As you probably know by now, Colombian writer—and arguably one of the most influential novelists of the 20th century—Gabriel García Márquez died yesterday at age 87.
His books, the best known of which is One Hundred Years of Solitude, have long been staples in both Spanish and English literature classes across U.S. K-12 schools (and, of course, worldwide). And while he is not credited with inventing “magical realism,” he honed and popularized the genre, which blends the mundane and fantastical. “In his novels and stories, storms rage for years, flowers drift from the skies, tyrants survive for centuries, priests levitate and corpses fail to decompose. And, more plausibly, lovers rekindle their passion after a half-century apart,” writes Jonathan Kandell in The New York Times.
There are lovely tributes to García Márquez, who won the 1982 Nobel prize for literature, in major newspapers and across the Internet at this point. President Barack Obama said “the world has lost one of its greatest visionary writers—and one of my favorites from the time I was young.” There’s also continued criticism of the author’s friendship with Cuban leader Fidel Castro.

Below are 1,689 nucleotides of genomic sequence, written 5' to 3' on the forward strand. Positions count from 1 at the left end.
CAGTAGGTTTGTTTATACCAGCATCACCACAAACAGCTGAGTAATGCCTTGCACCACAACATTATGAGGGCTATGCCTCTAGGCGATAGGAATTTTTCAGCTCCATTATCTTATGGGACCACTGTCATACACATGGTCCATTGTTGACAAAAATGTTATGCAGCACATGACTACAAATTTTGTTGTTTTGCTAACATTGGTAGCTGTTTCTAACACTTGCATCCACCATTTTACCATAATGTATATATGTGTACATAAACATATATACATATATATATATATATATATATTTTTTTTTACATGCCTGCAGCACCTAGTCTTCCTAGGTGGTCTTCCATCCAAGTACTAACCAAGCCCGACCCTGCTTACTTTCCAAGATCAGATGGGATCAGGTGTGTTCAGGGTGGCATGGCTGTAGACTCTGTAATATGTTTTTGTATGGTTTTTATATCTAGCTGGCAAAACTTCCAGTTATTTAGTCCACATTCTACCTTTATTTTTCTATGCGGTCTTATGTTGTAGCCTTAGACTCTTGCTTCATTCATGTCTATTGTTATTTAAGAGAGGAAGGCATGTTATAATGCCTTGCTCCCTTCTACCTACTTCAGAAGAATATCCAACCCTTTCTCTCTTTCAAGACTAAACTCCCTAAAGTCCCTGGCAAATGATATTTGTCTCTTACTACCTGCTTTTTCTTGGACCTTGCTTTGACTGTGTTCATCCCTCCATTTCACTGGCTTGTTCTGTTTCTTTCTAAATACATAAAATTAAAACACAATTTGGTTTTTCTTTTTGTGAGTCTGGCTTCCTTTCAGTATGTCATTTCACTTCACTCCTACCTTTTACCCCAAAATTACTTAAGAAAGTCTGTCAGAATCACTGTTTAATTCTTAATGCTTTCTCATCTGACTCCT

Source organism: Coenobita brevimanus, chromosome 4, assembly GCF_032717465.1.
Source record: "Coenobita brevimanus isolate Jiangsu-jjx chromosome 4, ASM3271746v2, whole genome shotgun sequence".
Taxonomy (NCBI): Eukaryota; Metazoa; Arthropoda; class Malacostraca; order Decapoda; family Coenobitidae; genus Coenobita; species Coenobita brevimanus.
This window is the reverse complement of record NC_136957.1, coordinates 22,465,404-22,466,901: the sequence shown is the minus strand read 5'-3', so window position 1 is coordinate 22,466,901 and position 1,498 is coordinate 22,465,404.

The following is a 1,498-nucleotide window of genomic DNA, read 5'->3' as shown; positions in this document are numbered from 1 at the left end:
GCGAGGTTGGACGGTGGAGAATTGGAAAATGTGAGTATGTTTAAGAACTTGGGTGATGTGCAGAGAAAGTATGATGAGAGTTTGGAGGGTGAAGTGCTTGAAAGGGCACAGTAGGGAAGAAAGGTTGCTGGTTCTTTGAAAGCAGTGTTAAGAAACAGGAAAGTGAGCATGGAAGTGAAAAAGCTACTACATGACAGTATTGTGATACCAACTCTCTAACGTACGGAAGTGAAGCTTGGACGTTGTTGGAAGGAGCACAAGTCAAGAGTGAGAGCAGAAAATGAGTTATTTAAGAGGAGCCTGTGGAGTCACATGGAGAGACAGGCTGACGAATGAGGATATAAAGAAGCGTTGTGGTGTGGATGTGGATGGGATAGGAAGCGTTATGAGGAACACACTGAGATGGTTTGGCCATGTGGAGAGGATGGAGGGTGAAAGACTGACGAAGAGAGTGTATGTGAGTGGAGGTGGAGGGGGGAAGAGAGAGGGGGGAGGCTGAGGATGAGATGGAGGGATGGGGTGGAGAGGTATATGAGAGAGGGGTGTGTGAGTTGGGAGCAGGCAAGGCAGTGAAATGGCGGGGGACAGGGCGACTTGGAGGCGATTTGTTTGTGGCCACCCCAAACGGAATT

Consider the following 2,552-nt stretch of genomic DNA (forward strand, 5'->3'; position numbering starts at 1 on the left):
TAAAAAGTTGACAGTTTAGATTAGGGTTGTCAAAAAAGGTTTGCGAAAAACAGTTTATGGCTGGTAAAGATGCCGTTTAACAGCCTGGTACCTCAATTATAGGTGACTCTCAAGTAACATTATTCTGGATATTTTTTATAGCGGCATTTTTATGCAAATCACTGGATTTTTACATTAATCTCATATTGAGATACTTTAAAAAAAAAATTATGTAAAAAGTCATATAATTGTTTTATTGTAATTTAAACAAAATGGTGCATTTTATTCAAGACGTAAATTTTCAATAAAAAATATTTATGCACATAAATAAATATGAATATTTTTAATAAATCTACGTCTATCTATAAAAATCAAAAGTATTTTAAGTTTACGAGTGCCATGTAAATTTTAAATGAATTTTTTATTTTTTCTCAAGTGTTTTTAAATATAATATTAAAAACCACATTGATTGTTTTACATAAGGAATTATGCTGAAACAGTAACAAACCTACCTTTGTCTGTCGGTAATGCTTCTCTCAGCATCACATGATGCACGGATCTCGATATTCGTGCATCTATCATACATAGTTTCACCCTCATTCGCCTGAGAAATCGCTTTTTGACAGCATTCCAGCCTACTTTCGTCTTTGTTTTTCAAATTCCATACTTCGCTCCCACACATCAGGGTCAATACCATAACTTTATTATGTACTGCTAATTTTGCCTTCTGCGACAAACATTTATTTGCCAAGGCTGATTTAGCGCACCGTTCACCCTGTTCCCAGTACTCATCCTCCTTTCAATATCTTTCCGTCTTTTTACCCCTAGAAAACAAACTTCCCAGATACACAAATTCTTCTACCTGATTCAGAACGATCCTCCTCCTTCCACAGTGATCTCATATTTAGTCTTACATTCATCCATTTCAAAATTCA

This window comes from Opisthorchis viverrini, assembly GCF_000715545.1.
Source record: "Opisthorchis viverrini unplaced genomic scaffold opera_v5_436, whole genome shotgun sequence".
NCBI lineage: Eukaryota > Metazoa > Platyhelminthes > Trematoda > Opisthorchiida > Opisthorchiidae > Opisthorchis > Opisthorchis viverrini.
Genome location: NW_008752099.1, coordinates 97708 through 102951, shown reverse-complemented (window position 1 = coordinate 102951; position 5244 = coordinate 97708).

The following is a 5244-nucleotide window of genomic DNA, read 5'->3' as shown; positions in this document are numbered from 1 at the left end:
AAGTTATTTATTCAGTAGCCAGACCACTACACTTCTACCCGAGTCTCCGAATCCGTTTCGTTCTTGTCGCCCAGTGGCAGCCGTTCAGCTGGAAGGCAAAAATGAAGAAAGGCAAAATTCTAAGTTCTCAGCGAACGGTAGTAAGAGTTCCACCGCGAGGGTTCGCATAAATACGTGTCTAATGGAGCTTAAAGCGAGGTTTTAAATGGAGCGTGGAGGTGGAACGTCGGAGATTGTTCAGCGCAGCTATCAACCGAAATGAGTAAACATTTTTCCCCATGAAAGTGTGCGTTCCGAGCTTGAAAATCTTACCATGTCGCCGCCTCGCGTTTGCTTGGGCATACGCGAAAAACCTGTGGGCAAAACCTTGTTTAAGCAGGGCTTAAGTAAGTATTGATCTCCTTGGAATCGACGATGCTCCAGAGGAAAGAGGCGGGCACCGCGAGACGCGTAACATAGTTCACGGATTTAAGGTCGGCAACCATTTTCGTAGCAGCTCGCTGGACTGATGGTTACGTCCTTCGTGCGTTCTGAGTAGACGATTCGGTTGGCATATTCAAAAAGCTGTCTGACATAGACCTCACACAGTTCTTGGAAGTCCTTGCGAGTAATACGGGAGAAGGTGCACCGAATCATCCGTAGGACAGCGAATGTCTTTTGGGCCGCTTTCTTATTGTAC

Below are some resources for educators on bringing García Márquez and magical realism to the classroom:
• 10 free short stories by on García Márquez on Open Culture
• A grade 7-12 lesson plan about the author on ReadWriteThink
• A lesson plan for 9th and 10th grades about his short story “A Very Old Man with Enormous Wings” on LEARN NC
• A book review of 100 Years of Solitude that ran in The Washington Post in 1970
Colombian author Gabriel García Márquez seen in an unknown location in 1972. García Márquez died on Thursday, April 17, 2014 at his home in Mexico City. —Rodrigo Garcia/AP/FNPI
A version of this news article first appeared in the Curriculum Matters blog.